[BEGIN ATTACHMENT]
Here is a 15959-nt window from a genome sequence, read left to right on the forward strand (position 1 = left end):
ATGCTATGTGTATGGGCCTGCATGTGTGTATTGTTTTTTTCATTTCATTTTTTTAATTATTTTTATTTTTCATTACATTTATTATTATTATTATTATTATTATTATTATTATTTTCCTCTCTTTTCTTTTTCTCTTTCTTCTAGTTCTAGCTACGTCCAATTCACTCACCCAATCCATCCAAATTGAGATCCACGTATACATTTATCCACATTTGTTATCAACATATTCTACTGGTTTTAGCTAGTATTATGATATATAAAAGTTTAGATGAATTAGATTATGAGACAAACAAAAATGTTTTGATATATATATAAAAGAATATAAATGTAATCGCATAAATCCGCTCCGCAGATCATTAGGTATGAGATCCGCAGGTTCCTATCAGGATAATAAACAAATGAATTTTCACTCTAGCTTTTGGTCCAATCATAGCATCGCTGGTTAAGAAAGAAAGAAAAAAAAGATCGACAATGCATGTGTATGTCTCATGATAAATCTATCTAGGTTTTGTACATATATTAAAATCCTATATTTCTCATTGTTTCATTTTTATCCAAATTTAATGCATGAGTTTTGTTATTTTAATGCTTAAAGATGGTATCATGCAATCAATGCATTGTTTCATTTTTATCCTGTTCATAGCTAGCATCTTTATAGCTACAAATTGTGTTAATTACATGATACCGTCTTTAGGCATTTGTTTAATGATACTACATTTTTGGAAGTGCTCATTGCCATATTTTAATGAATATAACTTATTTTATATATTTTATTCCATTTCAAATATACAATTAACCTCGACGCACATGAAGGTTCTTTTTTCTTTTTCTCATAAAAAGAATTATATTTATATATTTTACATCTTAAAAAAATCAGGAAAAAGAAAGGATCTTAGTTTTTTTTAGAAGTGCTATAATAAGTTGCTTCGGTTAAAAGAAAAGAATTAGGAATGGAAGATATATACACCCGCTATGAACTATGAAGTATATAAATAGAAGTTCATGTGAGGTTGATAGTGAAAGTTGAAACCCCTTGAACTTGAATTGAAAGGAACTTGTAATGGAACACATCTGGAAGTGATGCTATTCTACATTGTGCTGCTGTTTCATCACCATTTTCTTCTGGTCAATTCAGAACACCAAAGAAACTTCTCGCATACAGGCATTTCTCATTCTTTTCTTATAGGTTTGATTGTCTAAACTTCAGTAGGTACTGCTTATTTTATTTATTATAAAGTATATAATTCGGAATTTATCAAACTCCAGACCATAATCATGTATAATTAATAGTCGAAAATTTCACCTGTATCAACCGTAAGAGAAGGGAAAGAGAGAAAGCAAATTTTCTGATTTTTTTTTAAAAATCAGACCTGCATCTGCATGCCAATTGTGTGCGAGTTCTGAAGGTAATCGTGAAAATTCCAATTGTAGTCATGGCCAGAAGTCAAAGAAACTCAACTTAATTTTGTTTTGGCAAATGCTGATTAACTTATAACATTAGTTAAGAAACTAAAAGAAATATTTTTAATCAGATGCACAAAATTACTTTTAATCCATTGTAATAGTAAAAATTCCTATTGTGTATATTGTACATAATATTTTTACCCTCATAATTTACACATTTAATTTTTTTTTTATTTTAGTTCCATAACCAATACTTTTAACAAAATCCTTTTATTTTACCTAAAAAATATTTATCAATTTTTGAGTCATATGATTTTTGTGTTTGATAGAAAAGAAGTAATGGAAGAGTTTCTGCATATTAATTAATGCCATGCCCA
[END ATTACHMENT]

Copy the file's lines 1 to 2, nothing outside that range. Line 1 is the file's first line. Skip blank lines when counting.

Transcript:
Here is a 15959-nt window from a genome sequence, read left to right on the forward strand (position 1 = left end):
ATGCTATGTGTATGGGCCTGCATGTGTGTATTGTTTTTTTCATTTCATTTTTTTAATTATTTTTATTTTTCATTACATTTATTATTATTATTATTATTATTATTATTATTATTTTCCTCTCTTTTCTTTTTCTCTTTCTTCTAGTTCTAGCTACGTCCAATTCACTCACCCAATCCATCCAAATTGAGATCCACGTATACATTTATCCACATTTGTTATCAACATATTCTACTGGTTTTAGCTAGTATTATGATATATAAAAGTTTAGATGAATTAGATTATGAGACAAACAAAAATGTTTTGATATATATATAAAAGAATATAAATGTAATCGCATAAATCCGCTCCGCAGATCATTAGGTATGAGATCCGCAGGTTCCTATCAGGATAATAAACAAATGAATTTTCACTCTAGCTTTTGGTCCAATCATAGCATCGCTGGTTAAGAAAGAAAGAAAAAAAAGATCGACAATGCATGTGTATGTCTCATGATAAATCTATCTAGGTTTTGTACATATATTAAAATCCTATATTTCTCATTGTTTCATTTTTATCCAAATTTAATGCATGAGTTTTGTTATTTTAATGCTTAAAGATGGTATCATGCAATCAATGCATTGTTTCATTTTTATCCTGTTCATAGCTAGCATCTTTATAGCTACAAATTGTGTTAATTACATGATACCGTCTTTAGGCATTTGTTTAATGATACTACATTTTTGGAAGTGCTCATTGCCATATTTTAATGAATATAACTTATTTTATATATTTTATTCCATTTCAAATATACAATTAACCTCGACGCACATGAAGGTTCTTTTTTCTTTTTCTCATAAAAAGAATTATATTTATATATTTTACATCTTAAAAAAATCAGGAAAAAGAAAGGATCTTAGTTTTTTTTAGAAGTGCTATAATAAGTTGCTTCGGTTAAAAGAAAAGAATTAGGAATGGAAGATATATACACCCGCTATGAACTATGAAGTATATAAATAGAAGTTCATGTGAGGTTGATAGTGAAAGTTGAAACCCCTTGAACTTGAATTGAAAGGAACTTGTAATGGAACACATCTGGAAGTGATGCTATTCTACATTGTGCTGCTGTTTCATCACCATTTTCTTCTGGTCAATTCAGAACACCAAAGAAACTTCTCGCATACAGGCATTTCTCATTCTTTTCTTATAGGTTTGATTGTCTAAACTTCAGTAGGTACTGCTTATTTTATTTATTATAAAGTATATAATTCGGAATTTATCAAACTCCAGACCATAATCATGTATAATTAATAGTCGAAAATTTCACCTGTATCAACCGTAAGAGAAGGGAAAGAGAGAAAGCAAATTTTCTGATTTTTTTTTAAAAATCAGACCTGCATCTGCATGCCAATTGTGTGCGAGTTCTGAAGGTAATCGTGAAAATTCCAATTGTAGTCATGGCCAGAAGTCAAAGAAACTCAACTTAATTTTGTTTTGGCAAATGCTGATTAACTTATAACATTAGTTAAGAAACTAAAAGAAATATTTTTAATCAGATGCACAAAATTACTTTTAATCCATTGTAATAGTAAAAATTCCTATTGTGTATATTGTACATAATATTTTTACCCTCATAATTTACACATTTAATTTTTTTTTTATTTTAGTTCCATAACCAATACTTTTAACAAAATCCTTTTATTTTACCTAAAAAATATTTATCAATTTTTGAGTCATATGATTTTTGTGTTTGATAGAAAAGAAGTAATGGAAGAGTTTCTGCATATTAATTAATGCCATGCCCA